In new decision, De-Paz York v. York, the Appeals Court finds that the Probate and Family Court did not have subject matter jurisdiction to issue a divorce judgment. In that case, the parties last lived together in Colombia on March 30, 2017. The wife filed a complaint for divorce in Massachusetts on October 30, 2017, claiming there had been an irretrievable breakdown of the parties’ marriage as of April 1, 2017. The wife resided in Norwell, MA at the time she filed the complaint.
On June 14, 2018, the wife appeared before the Probate and Family Court for a pretrial conference. The husband did not appear at the pretrial conference, although the wife told the judge that the husband was in Massachusetts and knew of the hearing. The pretrial conference order included a notice that the case could proceed to trial on the date of the pretrial conference. In accordance with that order, the judge called the case for trial. At the conclusion of the hearing, the judge entered a judgment of divorce nisi that adopted the wife’s proposed judgment in its entirety. On appeal, the husband argued that the judge improperly granted a divorce, claiming that the court was without subject matter to do so.
General Laws c. 208, §5 provides in pertinent part that a divorce may be adjudged in Massachusetts if 1) the plaintiff has lived in the Commonwealth for at least one year preceding the commencement of the divorce action, or 2) if the plaintiff is domiciled within the Commonwealth at the time of the commencement of the divorce action and the cause of the divorce occurred within the Commonwealth.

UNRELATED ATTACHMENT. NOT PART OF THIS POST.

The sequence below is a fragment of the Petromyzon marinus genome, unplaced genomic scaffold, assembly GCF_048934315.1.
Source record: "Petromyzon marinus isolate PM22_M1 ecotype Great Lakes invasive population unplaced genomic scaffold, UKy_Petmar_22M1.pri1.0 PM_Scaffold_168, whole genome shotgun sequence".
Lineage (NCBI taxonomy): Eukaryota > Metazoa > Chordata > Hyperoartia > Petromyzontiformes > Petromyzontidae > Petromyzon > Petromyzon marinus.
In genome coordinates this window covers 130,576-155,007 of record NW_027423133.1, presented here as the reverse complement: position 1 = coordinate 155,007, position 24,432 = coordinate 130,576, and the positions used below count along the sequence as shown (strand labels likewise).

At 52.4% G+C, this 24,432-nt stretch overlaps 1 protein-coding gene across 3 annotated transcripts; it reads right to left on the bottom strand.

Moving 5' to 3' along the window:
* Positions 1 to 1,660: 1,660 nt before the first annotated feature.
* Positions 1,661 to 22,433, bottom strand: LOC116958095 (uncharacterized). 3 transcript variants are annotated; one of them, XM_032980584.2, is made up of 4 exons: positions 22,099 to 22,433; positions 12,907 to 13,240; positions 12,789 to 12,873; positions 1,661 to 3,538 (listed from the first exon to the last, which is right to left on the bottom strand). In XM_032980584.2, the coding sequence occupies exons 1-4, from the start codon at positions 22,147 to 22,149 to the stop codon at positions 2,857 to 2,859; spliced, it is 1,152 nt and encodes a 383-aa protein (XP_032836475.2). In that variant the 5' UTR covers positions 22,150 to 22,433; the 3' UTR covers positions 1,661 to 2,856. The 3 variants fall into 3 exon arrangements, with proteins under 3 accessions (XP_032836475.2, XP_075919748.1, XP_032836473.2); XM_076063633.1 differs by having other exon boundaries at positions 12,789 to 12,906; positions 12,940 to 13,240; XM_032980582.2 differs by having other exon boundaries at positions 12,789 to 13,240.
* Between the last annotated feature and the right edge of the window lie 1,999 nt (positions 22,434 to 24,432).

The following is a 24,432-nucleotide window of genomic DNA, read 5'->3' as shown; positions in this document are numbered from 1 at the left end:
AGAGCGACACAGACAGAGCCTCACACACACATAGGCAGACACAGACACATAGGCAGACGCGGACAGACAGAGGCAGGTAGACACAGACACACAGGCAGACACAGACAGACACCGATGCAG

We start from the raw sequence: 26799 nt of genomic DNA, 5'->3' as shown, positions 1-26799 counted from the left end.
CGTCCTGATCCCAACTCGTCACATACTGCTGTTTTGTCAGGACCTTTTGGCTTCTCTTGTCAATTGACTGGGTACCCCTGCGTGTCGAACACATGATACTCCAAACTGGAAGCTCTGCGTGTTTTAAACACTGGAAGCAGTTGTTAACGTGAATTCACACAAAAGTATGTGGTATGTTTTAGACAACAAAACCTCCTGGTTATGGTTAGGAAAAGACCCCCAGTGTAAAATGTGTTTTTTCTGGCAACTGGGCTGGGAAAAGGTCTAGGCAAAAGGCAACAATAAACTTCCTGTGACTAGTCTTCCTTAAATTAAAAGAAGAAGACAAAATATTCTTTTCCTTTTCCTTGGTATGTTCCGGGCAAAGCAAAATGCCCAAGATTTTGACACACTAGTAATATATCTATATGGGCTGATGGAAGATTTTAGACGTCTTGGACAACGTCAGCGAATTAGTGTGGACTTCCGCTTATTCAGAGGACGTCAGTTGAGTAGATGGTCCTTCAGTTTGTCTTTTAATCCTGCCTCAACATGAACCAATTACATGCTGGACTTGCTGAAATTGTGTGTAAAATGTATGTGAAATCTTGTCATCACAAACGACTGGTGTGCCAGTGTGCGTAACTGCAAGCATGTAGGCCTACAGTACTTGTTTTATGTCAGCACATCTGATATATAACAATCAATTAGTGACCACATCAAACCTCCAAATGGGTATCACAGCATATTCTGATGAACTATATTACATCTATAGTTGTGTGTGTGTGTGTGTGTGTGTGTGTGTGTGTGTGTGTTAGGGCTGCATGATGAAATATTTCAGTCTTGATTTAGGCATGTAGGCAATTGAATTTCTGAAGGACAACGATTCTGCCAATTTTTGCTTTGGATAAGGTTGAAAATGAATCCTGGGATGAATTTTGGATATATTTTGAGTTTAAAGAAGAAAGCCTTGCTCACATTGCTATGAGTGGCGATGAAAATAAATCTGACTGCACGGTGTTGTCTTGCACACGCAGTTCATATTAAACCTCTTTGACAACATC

Here, the Appeals Court found that the Wife failed to meet her burden to prove that the court had subject matter jurisdiction over the divorce. Although the wife’s complaint and her testimony established her view that the marriage broke down in April of 2017, there was no evidence in the record that the breakdown of the marriage occurred in Massachusetts. Rather than focusing on the location of the breakdown of the marriage, the wife instead argued that Massachusetts was the location of her domicile at the time the marriage was broken down. The Appeals Court stated that the wife was misreading § 5 and that the location of the wife’s domicile at the time she commenced the divorce (when her marriage was irretrievably broken) is only relevant if the breakdown of the marriage occurred in Massachusetts.
Because the wife failed to prove the breakdown of the marriage occurred in Massachusetts, the only other way for jurisdiction to be proper would be if the wife maintained an actual continuous residence in Massachusetts for at least 12 months prior to filing her divorce complaint. Although the wife testified that she had been living in Massachusetts for over a year at the time of the pretrial hearing, it was uncontested that she had not been living in Massachusetts for 12 continuous months prior to filing her divorce complaint.
As such, the Appeals Court found that there was no subject matter jurisdiction and remanded the case to the Probate and Family Court with direction to dismiss the wife’s divorce complaint for lack of subject matter jurisdiction.
This case serves as a reminder that jurisdiction matters and that a case may get dismissed months after the commencement of a divorce action due to lack of subject matter jurisdiction. If there is any ambiguity regarding jurisdiction in a divorce, the party seeking the divorce should consult with a family law attorney to discuss his or her particular situation and get more information